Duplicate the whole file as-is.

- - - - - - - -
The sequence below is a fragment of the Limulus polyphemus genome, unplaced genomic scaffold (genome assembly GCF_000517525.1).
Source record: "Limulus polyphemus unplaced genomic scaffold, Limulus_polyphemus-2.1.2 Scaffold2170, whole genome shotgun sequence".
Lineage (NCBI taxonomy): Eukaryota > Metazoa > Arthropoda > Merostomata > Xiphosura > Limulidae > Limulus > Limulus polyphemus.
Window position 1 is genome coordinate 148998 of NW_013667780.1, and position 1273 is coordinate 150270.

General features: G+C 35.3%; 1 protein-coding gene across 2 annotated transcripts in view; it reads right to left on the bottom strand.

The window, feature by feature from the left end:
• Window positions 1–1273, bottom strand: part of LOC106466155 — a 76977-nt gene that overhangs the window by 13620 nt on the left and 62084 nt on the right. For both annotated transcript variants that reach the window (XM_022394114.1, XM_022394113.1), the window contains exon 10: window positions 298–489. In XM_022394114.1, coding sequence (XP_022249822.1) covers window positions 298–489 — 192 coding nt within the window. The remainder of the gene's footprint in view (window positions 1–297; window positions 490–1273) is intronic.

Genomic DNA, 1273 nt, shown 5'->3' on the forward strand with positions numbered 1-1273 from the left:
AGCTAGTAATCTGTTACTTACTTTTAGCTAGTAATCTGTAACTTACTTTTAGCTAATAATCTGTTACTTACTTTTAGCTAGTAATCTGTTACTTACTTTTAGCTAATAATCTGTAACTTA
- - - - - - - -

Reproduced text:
The sequence below is a fragment of the Limulus polyphemus genome, unplaced genomic scaffold (genome assembly GCF_000517525.1).
Source record: "Limulus polyphemus unplaced genomic scaffold, Limulus_polyphemus-2.1.2 Scaffold2170, whole genome shotgun sequence".
Lineage (NCBI taxonomy): Eukaryota > Metazoa > Arthropoda > Merostomata > Xiphosura > Limulidae > Limulus > Limulus polyphemus.
Window position 1 is genome coordinate 148998 of NW_013667780.1, and position 1273 is coordinate 150270.

General features: G+C 35.3%; 1 protein-coding gene across 2 annotated transcripts in view; it reads right to left on the bottom strand.

The window, feature by feature from the left end:
• Window positions 1–1273, bottom strand: part of LOC106466155 — a 76977-nt gene that overhangs the window by 13620 nt on the left and 62084 nt on the right. For both annotated transcript variants that reach the window (XM_022394114.1, XM_022394113.1), the window contains exon 10: window positions 298–489. In XM_022394114.1, coding sequence (XP_022249822.1) covers window positions 298–489 — 192 coding nt within the window. The remainder of the gene's footprint in view (window positions 1–297; window positions 490–1273) is intronic.

Genomic DNA, 1273 nt, shown 5'->3' on the forward strand with positions numbered 1-1273 from the left:
AGCTAGTAATCTGTTACTTACTTTTAGCTAGTAATCTGTAACTTACTTTTAGCTAATAATCTGTTACTTACTTTTAGCTAGTAATCTGTTACTTACTTTTAGCTAATAATCTGTAACTTA